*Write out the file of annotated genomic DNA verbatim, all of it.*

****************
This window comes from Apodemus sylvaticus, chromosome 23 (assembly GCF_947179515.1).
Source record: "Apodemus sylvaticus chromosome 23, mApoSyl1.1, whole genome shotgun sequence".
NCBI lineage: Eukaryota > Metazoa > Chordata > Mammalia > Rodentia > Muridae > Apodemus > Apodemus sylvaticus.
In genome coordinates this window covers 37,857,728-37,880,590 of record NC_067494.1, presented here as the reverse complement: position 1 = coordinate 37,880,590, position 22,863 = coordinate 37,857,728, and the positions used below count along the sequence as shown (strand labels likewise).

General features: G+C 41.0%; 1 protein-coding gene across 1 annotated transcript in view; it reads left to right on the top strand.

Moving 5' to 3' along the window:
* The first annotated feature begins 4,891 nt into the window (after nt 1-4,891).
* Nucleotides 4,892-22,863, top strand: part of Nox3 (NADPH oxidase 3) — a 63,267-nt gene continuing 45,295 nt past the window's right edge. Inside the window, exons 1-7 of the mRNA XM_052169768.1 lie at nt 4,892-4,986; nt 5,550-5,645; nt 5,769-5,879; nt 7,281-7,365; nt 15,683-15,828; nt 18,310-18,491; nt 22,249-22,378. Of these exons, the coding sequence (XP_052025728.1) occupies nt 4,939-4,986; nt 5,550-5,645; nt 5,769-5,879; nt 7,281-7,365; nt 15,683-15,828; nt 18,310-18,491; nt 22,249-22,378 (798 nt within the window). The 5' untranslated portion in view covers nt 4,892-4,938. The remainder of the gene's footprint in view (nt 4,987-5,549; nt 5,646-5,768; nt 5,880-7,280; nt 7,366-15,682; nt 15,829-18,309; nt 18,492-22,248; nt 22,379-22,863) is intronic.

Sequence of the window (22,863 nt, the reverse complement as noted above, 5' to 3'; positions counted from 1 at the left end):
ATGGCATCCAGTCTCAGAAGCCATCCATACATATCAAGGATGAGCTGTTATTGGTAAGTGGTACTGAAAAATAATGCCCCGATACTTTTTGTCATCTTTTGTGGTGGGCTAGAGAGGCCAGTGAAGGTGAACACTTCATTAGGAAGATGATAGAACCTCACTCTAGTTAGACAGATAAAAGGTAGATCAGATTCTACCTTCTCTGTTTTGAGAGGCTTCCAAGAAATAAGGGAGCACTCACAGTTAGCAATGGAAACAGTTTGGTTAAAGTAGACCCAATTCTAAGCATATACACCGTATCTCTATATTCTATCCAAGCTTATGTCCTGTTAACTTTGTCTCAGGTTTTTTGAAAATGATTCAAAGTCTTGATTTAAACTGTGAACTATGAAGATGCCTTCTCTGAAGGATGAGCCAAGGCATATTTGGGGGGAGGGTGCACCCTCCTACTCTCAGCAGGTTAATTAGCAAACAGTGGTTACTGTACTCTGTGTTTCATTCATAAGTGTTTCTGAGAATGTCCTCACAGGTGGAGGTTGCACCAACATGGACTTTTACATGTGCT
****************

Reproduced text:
This window comes from Apodemus sylvaticus, chromosome 23 (assembly GCF_947179515.1).
Source record: "Apodemus sylvaticus chromosome 23, mApoSyl1.1, whole genome shotgun sequence".
NCBI lineage: Eukaryota > Metazoa > Chordata > Mammalia > Rodentia > Muridae > Apodemus > Apodemus sylvaticus.
In genome coordinates this window covers 37,857,728-37,880,590 of record NC_067494.1, presented here as the reverse complement: position 1 = coordinate 37,880,590, position 22,863 = coordinate 37,857,728, and the positions used below count along the sequence as shown (strand labels likewise).

General features: G+C 41.0%; 1 protein-coding gene across 1 annotated transcript in view; it reads left to right on the top strand.

Moving 5' to 3' along the window:
* The first annotated feature begins 4,891 nt into the window (after nt 1-4,891).
* Nucleotides 4,892-22,863, top strand: part of Nox3 (NADPH oxidase 3) — a 63,267-nt gene continuing 45,295 nt past the window's right edge. Inside the window, exons 1-7 of the mRNA XM_052169768.1 lie at nt 4,892-4,986; nt 5,550-5,645; nt 5,769-5,879; nt 7,281-7,365; nt 15,683-15,828; nt 18,310-18,491; nt 22,249-22,378. Of these exons, the coding sequence (XP_052025728.1) occupies nt 4,939-4,986; nt 5,550-5,645; nt 5,769-5,879; nt 7,281-7,365; nt 15,683-15,828; nt 18,310-18,491; nt 22,249-22,378 (798 nt within the window). The 5' untranslated portion in view covers nt 4,892-4,938. The remainder of the gene's footprint in view (nt 4,987-5,549; nt 5,646-5,768; nt 5,880-7,280; nt 7,366-15,682; nt 15,829-18,309; nt 18,492-22,248; nt 22,379-22,863) is intronic.

Sequence of the window (22,863 nt, the reverse complement as noted above, 5' to 3'; positions counted from 1 at the left end):
ATGGCATCCAGTCTCAGAAGCCATCCATACATATCAAGGATGAGCTGTTATTGGTAAGTGGTACTGAAAAATAATGCCCCGATACTTTTTGTCATCTTTTGTGGTGGGCTAGAGAGGCCAGTGAAGGTGAACACTTCATTAGGAAGATGATAGAACCTCACTCTAGTTAGACAGATAAAAGGTAGATCAGATTCTACCTTCTCTGTTTTGAGAGGCTTCCAAGAAATAAGGGAGCACTCACAGTTAGCAATGGAAACAGTTTGGTTAAAGTAGACCCAATTCTAAGCATATACACCGTATCTCTATATTCTATCCAAGCTTATGTCCTGTTAACTTTGTCTCAGGTTTTTTGAAAATGATTCAAAGTCTTGATTTAAACTGTGAACTATGAAGATGCCTTCTCTGAAGGATGAGCCAAGGCATATTTGGGGGGAGGGTGCACCCTCCTACTCTCAGCAGGTTAATTAGCAAACAGTGGTTACTGTACTCTGTGTTTCATTCATAAGTGTTTCTGAGAATGTCCTCACAGGTGGAGGTTGCACCAACATGGACTTTTACATGTGCT